Friday, June 21, 2013

Spotlight: The House on Burra Burra Lane by Jennie Jones

The House on Burra Burra Lane (The Swallow's Fall Series #1)A dilapidated house, a city girl looking for a tree change, and a rugged vet with a past. Just another day in rural Australia…

Just ten days after her fresh start in the isolated Snowy Mountains, Samantha Walker trips over a three hundred pound pig and lands in the arms of Dr. Ethan Granger — and the firing line for gossip. It was hardly a ‘date’ but sparks of the sensual kind are difficult to smother in a community of only 87 people. Now there’s a bet running on how long she’ll stay and what she’ll get up to while she’s in town.

Ethan has his own issues — Sammy’s presence in his childhood home brings with it painful recollections of family scandals and a bad‐boy youth. When the gossip around them heightens, his life is suddenly a deck of cards spread on the table for all to see. Then Sammy's past catches up with her... and it looks like all bets are off.

Sammy threw herself on top of her, lying flat-out. ‘Don’t move. Please don’t move.’ The pig’s body had sunk another four inches already. Sammy petted her nose and spoke softly. ‘Not long, baby. Ethan will be here soon.’

            As though her prayer had been answered, the sound of his ute’s engine sang on the breeze. She couldn’t see over the ridge high above her but she recognised the engine’s hum the way a faithful dog left at home would. And Mrs. Johnson’s 4WD was behind it.

            Both vehicles stopped, engines running. A door slammed, the children’s voices rose, sounding like pleas, and then Ethan’s voice, the low steady timbre telling the children to stay clear.

            ‘Here we go,’ Sammy whispered, and wondered if she was calming Ruby or advising herself to remain controlled when she saw him.

            The ute’s engine purred, then the tow bar came into her view. The door opened and closed. The tarpaulin ruffled on the tray. Some shifting sounds, and his voice again, asking the children to bring his bag.

            Sammy breathed deeply, steadying herself when he stepped to the edge of the ridge.

            The afternoon sunshine shone on his back. The wind billowed his tan checked shirt and blew his sandy hair across his brow. For a moment, he melded with the breeze and the tall gum tree behind him like a painting from another era. A time of bushmen, and horses and roping; the layers of oil on canvas darkened at the edges. The sunshine glistening through the emerald green of the tree branches, resting like a halo on the shoulders of a man at home on the open land.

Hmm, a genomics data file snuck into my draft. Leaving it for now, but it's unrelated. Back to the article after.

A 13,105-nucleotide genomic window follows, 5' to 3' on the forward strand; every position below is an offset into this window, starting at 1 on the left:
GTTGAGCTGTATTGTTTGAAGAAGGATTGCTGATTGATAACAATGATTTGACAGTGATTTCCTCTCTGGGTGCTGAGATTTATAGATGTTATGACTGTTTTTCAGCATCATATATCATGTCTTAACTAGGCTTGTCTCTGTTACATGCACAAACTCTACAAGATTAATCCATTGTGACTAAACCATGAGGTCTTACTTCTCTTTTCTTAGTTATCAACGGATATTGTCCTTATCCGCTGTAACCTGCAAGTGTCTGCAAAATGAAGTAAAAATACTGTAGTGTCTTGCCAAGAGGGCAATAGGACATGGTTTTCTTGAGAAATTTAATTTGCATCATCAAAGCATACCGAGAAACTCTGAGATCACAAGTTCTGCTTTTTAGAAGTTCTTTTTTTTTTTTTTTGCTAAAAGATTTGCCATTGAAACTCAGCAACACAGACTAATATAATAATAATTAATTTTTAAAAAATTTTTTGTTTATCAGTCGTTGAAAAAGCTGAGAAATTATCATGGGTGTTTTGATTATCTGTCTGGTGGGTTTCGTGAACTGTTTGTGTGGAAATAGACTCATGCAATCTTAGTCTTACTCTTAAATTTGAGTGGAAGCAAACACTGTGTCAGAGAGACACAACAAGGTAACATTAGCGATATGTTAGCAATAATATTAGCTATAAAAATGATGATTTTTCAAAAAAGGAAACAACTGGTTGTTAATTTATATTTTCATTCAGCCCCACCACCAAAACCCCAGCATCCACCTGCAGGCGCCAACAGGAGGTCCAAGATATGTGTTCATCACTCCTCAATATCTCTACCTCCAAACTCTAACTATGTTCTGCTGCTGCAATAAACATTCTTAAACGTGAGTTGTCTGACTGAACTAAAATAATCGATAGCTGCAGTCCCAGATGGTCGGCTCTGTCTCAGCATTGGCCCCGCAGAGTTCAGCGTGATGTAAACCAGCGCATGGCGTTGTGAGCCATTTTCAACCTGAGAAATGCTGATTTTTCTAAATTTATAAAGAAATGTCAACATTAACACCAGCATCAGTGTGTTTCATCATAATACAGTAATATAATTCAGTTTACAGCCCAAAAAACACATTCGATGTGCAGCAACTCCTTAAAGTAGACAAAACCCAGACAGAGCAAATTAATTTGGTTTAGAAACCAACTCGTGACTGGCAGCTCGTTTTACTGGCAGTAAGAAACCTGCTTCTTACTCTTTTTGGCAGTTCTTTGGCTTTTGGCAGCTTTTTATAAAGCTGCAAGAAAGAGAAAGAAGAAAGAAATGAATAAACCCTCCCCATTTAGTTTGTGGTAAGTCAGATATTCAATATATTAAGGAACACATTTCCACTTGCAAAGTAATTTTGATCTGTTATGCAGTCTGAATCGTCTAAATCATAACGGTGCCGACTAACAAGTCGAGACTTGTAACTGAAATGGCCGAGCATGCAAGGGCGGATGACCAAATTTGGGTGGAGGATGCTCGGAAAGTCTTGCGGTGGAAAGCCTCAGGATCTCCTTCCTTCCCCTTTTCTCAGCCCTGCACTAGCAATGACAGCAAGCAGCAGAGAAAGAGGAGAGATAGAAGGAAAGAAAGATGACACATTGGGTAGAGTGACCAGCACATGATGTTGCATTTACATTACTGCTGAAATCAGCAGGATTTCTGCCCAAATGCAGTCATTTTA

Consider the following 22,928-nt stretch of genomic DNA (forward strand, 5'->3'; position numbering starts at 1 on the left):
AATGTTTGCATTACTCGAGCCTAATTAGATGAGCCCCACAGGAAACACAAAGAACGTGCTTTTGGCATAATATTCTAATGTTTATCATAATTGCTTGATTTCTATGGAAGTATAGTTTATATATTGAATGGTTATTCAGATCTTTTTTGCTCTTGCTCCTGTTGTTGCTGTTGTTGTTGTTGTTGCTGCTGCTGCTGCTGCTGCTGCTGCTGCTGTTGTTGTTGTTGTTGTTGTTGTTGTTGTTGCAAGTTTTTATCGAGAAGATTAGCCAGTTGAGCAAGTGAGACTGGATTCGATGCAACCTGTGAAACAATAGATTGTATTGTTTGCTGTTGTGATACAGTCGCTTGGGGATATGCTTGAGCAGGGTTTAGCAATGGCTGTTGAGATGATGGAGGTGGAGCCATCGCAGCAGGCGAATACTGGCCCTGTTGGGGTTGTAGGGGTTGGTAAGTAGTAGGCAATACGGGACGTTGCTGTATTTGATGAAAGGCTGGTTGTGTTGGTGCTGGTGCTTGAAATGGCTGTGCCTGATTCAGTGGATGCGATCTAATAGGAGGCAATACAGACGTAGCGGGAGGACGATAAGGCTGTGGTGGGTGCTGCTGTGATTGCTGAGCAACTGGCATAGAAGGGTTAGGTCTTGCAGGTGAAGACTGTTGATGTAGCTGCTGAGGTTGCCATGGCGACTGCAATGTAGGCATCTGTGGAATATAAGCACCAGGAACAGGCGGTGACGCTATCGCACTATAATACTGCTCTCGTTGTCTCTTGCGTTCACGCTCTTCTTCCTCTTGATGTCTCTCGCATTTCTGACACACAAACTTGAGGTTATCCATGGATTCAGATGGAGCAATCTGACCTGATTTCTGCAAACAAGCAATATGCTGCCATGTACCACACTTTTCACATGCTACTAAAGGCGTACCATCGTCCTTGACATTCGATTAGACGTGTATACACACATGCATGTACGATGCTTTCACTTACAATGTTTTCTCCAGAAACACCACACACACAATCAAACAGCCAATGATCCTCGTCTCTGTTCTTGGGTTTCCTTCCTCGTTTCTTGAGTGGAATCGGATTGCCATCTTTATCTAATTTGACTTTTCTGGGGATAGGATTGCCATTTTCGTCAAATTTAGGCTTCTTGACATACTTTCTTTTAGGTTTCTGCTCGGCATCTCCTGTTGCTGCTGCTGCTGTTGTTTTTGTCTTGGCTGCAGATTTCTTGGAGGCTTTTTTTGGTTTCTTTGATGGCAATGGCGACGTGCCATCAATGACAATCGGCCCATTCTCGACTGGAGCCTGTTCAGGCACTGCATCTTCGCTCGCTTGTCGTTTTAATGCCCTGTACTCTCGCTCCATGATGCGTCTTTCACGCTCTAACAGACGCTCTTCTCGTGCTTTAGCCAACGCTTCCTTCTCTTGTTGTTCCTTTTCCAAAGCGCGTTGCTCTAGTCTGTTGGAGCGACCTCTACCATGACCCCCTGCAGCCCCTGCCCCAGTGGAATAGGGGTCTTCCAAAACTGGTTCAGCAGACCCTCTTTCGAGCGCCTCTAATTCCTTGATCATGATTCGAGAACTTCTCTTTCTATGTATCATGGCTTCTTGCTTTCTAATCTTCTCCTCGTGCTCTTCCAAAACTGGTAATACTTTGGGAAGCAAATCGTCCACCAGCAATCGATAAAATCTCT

Legs akimbo, rescue gear in his hands, he looked as though he could ring any bell in the world.

            Sammy’s heartbeat skittered. She hadn’t seen him or spoken to him since yesterday in the kitchen and hadn’t expected to be in touch with him until … She didn’t know. Didn’t have any idea what would happen between them next.

            He had his gaze on Ruby. Then it moved to Sammy, and his eyes narrowed.

            Ruby shuffled her snout, as though she sensed his presence. She oinked, and wriggled in the mud.

            Sammy put her hands flat on the pig’s midriff, and pushed to keep her still. She glanced up to the ridge again. It was the strangest moment to feel thrilled. She had no right to it, but no matter what he was doing - holding rabbits, patting horses or saving pigs, her heart would always burn with pride at his composure. He was a flagship of strength and her eyes would always welcome the sight of him.

Where to buy: 

All Romance eBooks 

Escape Publishing (Links to all Where to Buy eRetailers)

Born and brought up in Wales, Jennie loved anything with a romantic element from the age of five. At eighteen, she went to drama school in London then spent a number of years performing in British theatres, becoming someone else two hours, eight shows a week.

Jennie wrote her first romance story at the age of twenty five whilst ‘resting’ (a theatrical term for Out of work). She wrote a western and sent if off to Mills & Book in the UK who politely and correctly declined. She put writing to one side after that and took a musical theatre job. Which brings Jennie to her favourite quotation: “Fate keeps on happening.” - Anita Loos.

When Jennie’s life changed and a new country, marriage and motherhood beckoned, she left acting and the UK.

She now lives in Western Australia, a five minute walk to the beach that she loves to look at but hardly ever goes to due to there being too much sand. (Sand is like glitter; once it gets between your toes, you keep finding it in the house for months.)

Jennie returned to writing three years ago. She says it keeps her artistic nature dancing and her imagination bubbling. Like acting, she can’t envisage a day when writing will ever get boring.

Where to find Jennie: 

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